CRA 35.1 occurs within the ColoradoPlateau Physiographic Province which ischaracterized by a sequence of flat togently dipping sedimentary rocks erodedinto plateaus, valleys and deepcanyons. Sedimentary rock classesdominate the plateau with volcanic fieldsoccurring for the most part near itsmargin.Slope ClassificationsSlope, as well as soil characteristics andtopography, are important whenassessing the vulnerability of awatershed to erosion. Approximately42.6% of the Agua Fria Watershed hasa slope greater than 15%, while 39.1%of the watershed has a slope less than5%. The Agua Fria River Watershedbelow Lake Pleasant watershed isrelatively flat, with only 11.6% of its areaover 15% slope, and 80.1% less than5% slope. The Black Canyon Creekand Agua Fria – Lake Pleasantwatersheds are relatively steep, with74.7% and 77.9% of the area greaterthan 15% slope, respectively (Table 2-2and Figure 2-3).Table 2-2: Agua Fria River WatershedSlope Classifications.WatershedAreaName(sq. mi.)Ash Creek andSycamoreCreek1507010201261Big Bug CreekAgua Fria River3241507010202Black CanyonCreek2441507010203Bishop Creek1507010204236Percent Slope0-5% 5-15% Agua Fria WatershedSection 2 - Physical DescriptionWatershedAreaName(sq. mi.)Agua Fria RiverLake Pleasant1507010205372Cave CreekArizona CanalDiversionChannel1507010206288Trilby WashTrilby WashBasin1507010207242New River1507010208353Agua Fria Riverbelow LakePleasant4641507010209Agua Fria RiverWatershed2,784Percent Slope0-5% 5-15% 80.18.311.639.118.442.6Data Sources: Derived from DEM, obtained fromU.S. Geological Survey, April 8, 2003, Lakes and Gaging StationsThe locations of active and inactivegaging stations, and their respectiveannual mean stream flow, are found inTable 2-3.1. Agua Fria River near RockSprings has the largest annual streamflow with 78.80 cfs. Skunk Creek nearPhoenix has the lowest annual streamflow with 1.48cfs. Table 2.3.2 lists majorlakes and reservoirs in the Agua FriaRiver Watershed, as well as theirwatershed position, surface area,elevation and dam name. Trilby WashBasin and Lake Pleasant are the largestsurface waters with areas of 2,068 and2,042 acres respectively. The nextlargest water body is Fain Lake whichcovers 1,015 acres. Table 2-3.3 lists themajor streams and their lengths.Stream lengths range from 167.6 milesRapid Watershed Assessmentpage 2-5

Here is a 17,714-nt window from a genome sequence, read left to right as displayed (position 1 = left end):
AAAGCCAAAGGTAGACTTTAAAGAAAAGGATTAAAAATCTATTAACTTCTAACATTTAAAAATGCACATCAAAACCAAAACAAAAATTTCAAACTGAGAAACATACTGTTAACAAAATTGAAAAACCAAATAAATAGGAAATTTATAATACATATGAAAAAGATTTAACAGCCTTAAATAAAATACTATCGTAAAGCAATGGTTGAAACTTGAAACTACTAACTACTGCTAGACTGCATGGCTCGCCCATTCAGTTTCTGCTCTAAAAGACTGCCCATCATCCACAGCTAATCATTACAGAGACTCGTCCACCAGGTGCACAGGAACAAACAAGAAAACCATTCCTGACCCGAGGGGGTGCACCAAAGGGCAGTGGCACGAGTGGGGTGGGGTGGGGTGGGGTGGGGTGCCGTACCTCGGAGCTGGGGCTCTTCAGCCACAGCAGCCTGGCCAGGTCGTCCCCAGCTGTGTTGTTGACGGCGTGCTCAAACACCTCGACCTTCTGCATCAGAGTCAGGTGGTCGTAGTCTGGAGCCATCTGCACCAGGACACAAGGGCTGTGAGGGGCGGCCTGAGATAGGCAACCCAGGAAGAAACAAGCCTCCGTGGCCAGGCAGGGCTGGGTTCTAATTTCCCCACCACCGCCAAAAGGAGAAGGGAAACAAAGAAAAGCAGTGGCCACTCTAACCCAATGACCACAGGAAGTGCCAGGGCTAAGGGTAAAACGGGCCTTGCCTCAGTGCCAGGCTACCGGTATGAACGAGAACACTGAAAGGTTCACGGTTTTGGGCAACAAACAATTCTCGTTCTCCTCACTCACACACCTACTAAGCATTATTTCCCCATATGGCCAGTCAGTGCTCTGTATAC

for Agua Fria to 29.0 miles for Big BugCreek (Figure 2-4).Riparian VegetationThe Arizona Game & Fish Departmenthas identified and mapped riparianvegetation associated with perennialwaters in response to the requirementsof the state Riparian Protection Program(July 1994). This map was used toidentify riparian areas in the Agua FriaWatershed (Figure 2-5).Seven of the ten types of riparian areasoccur within this watershed. Riparianareas encompass approximately 1,715acres (2.7 sq. mi.) or 0.04% of the entirewatershed. Mixed Broadleaf comprisesabout 1,025 acres (1.6 sq. mi., orAgua Fria WatershedSection 2 - Physical Description59.8%) of the riparian areas, and Strand(the

Agua Fria River Watershed – Arizona Rapid Watershed Assessment June 2007 Prepared by: USDA Natural Resource Conservation Service – Arizona University of Arizona, Water Resources Research Center In cooperation with: Arizona Association of Conservation Districts Arizona Department of Agriculture